Use this URL to cite or link to this record in EThOS: https://ethos.bl.uk/OrderDetails.do?uin=uk.bl.ethos.799306
Title: Land and belonging in an Indo-Fijian rural settlement
Author: Leonard, Patrick
Awarding Body: University of Manchester
Current Institution: University of Manchester
Date of Award: 2019
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Abstract:
This is an ethnographic study about land and belonging in an Indo-Fijian rural cane farming settlement in Fiji, where Indo-Fijians have lived and worked for generations, while recognising that the land belongs to indigenous Fijians. Indo-Fijians are mainly the descendants of Indian indentured labourers who were transported to Fiji from the Indian subcontinent between 1879 and 1916. The term "Indo-Fijian" carries the condition of landlessness in its history of use, from colonial times to the present, while "indigenous Fijian" is imbued with ideas of traditional ownership of land and a cultural identity deeply rooted in land that has been inscribed in colonial and post-colonial law and governance structures. In recent decades indigenous landowners have contested the rights of Indo-Fijian tenants to have continued access to land in farming settlements, and Indo-Fijian rights to participate as citizens in the nation have also been denied by a series of indigenous-led coups. I examine how Indo-Fijians endeavour to belong to land in a rural cane farming settlement in these circumstances and make the land theirs too. I examine how they conceive of their belonging by what they do with land and how they inscribe it - as family farms and houses, an origin in indenture, and a place for memorialising ancestors - and by how they endeavour to create good relations with indigenous landowners and indigenous gods, through giving gifts and making spiritual offerings. I consider how they belong to land that they can never possess, through their attempts to live together with indigenous Fijians as their landlords, and as the traditional owners of the settlement's land. In doing so, I address how land can play a role in developing understanding of the possibilities of Indo-Fijian belonging in contemporary Fiji, and consider what an analysis of Indo-Fijian belonging can contribute to broader understanding of both the perils and ambiguities of "belonging", as an historical and ethnographic phenomenon emerging in diverse societies where people are increasingly concerned with "who belongs?" and "how one can prove belonging?" (Geschiere, 2009). My analysis shows that how Indo-Fijians have come to belong to land and make land theirs in a rural settlement is how they come to belong to Fiji as Fijians.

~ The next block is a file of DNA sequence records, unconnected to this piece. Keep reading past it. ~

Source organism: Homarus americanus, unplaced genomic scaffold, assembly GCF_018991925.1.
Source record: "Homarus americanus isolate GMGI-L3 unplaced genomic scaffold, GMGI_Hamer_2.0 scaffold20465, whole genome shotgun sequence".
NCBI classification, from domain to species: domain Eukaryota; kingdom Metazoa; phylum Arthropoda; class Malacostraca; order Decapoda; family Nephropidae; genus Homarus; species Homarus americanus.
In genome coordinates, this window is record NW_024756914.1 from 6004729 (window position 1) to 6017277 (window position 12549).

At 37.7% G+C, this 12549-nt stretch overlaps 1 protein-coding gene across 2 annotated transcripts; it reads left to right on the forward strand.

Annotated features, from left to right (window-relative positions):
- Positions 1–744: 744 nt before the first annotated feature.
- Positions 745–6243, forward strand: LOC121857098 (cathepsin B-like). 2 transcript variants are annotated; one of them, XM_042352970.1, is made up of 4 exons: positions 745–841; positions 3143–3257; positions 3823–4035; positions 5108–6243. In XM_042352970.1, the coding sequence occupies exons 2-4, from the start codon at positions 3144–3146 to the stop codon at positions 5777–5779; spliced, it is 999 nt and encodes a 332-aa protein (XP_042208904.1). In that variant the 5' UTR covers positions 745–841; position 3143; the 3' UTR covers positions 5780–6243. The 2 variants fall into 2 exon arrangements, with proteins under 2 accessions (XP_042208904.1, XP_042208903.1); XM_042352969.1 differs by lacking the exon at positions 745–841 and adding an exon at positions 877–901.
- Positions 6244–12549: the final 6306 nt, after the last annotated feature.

Supervisor: Sykes, Karen ; Erasaari, Matti Sponsor: Not available
Qualification Name: Thesis (Ph.D.) Qualification Level: Doctoral
EThOS ID: uk.bl.ethos.799306  DOI: Not available
Keywords: Belonging ; Indo-Fijians ; Fiji ; Land
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